DEAR SUDBURY,RE: MESSAGES ACROSS TIME & SPACE
It is hard not to imagine your twin water towers in conversation, communicating with each other from
a distance across the space of the original city. It has become a standard moment in lms about “close
encounters” for the alien occupants of the mother ship to emerge and attempt to communicate. Steps appearfrom beneath the craft, a door opens in the side or the top of the ship opens up like the roof of a sports
stadium. Illuminated messages scroll across the side or ash from the surface. There is always sound and some
complicated attempt at translation, often leading to misunderstanding and miscommunication.
We meet another water tower further out in what was once considered a separate community, now ofcially
part of your Greater Sudbury. The Falconbridge tower embodies different proportions, it seems to bestretching its legs, craning its neck to be seen and heard by the towers in the core, echoing the postures of many other small outer communities that we hear feel isolated, peripheral to the energy in the historic centreand new suburban developments.Speaking across space, time and culture is hard; it requires patience and understanding. Like much of yourpast, that is not totally past (the super stacks, rising up from the city’s horizon, are a bold reminder of this),the water towers linger, faintly transmitting signals that tell of the city’s industrial heritage, waiting to bereimagined or asked to move along.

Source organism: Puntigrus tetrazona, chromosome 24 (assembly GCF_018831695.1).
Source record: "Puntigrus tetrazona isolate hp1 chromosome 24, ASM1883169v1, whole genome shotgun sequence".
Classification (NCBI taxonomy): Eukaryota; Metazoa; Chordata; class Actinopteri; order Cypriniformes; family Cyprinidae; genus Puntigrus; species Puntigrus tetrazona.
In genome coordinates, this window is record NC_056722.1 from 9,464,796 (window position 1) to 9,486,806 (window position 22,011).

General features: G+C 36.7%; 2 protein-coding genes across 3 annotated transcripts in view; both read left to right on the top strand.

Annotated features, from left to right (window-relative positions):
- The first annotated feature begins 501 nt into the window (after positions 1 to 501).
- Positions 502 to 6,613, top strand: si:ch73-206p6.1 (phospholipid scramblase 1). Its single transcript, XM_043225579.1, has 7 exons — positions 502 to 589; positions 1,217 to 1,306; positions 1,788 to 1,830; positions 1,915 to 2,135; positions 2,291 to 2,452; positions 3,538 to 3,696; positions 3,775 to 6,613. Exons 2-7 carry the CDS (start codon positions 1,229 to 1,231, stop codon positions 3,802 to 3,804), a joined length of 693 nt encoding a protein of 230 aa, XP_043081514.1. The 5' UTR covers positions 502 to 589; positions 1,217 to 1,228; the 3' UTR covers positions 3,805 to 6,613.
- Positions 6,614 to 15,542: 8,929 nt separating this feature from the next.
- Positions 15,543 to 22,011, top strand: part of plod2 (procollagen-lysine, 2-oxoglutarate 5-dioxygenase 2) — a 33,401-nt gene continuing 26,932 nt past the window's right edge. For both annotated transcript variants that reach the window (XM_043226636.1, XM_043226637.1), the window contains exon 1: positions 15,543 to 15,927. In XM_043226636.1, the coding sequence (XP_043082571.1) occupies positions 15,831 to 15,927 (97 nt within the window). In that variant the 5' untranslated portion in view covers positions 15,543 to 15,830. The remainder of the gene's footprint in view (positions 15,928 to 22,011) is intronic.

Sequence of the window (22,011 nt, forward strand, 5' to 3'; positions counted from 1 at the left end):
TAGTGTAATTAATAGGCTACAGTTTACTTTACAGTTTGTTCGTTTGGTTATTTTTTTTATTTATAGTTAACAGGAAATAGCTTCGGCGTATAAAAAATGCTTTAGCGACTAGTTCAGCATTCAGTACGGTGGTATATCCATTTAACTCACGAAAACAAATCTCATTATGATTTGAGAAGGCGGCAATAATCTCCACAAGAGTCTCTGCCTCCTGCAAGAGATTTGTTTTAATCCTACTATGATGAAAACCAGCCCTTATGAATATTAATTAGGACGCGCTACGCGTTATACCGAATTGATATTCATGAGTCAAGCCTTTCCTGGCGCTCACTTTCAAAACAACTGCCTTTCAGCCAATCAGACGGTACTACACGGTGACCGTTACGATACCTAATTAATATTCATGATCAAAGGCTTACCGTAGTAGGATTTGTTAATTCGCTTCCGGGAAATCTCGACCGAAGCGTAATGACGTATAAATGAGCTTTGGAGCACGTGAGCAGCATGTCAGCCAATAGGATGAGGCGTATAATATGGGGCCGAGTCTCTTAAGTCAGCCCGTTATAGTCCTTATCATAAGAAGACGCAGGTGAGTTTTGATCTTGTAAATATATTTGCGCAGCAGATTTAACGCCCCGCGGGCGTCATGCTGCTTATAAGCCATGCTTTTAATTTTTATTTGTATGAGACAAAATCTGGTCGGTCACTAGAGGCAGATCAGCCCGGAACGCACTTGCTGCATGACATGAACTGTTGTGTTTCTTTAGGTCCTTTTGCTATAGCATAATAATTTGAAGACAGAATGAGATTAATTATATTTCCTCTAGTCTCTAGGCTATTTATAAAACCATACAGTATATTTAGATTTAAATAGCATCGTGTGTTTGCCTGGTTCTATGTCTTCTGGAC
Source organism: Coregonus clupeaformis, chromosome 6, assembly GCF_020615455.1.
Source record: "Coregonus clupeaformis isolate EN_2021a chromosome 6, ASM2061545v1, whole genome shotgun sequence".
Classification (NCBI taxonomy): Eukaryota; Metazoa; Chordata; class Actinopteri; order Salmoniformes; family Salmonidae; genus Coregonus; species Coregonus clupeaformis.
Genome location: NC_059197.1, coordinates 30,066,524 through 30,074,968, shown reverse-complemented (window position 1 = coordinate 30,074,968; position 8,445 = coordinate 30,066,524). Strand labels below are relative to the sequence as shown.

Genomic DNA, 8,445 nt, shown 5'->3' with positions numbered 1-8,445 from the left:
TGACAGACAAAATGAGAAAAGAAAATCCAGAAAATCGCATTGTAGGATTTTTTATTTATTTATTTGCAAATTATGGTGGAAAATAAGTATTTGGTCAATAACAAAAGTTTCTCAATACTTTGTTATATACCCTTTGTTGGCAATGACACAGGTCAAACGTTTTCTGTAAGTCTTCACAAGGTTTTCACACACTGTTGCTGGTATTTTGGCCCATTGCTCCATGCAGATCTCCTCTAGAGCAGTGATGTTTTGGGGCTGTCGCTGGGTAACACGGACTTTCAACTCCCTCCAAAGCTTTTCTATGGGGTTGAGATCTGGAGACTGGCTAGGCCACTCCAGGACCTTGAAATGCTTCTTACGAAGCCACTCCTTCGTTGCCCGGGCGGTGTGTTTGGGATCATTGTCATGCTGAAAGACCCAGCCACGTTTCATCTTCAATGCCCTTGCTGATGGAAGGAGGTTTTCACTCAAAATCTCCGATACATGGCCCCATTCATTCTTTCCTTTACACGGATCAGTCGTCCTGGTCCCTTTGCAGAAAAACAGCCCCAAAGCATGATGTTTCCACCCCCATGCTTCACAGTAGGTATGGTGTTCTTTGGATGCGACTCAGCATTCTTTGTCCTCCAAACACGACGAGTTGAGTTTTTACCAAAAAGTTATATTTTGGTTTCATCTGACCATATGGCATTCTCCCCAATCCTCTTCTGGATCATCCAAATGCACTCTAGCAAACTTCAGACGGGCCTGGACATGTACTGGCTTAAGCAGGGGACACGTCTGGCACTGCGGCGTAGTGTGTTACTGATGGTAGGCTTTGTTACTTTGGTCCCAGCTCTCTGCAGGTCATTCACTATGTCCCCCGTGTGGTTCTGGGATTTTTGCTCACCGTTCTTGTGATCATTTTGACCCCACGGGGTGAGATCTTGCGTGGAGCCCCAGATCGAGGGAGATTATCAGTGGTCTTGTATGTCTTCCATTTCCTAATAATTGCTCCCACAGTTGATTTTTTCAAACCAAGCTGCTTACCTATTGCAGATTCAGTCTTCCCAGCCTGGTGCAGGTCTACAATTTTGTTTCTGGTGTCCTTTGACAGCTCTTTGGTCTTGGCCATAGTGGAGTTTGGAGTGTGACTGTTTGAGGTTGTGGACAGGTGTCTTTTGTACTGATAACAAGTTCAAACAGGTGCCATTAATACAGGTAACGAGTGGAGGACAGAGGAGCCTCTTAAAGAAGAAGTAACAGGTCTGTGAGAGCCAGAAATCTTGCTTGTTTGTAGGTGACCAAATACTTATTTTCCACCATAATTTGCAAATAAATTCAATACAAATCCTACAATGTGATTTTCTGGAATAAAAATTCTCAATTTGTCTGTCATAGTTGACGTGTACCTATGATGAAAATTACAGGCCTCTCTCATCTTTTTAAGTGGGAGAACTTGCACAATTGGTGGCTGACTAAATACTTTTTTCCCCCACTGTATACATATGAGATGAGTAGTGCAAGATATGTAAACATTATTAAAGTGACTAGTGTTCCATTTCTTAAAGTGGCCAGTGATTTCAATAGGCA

What past, dear Sudbury, do you hope the future city imagines about itself? What stories would you like to tell? And how will you tell them? Sudbury & Falconbridge Towers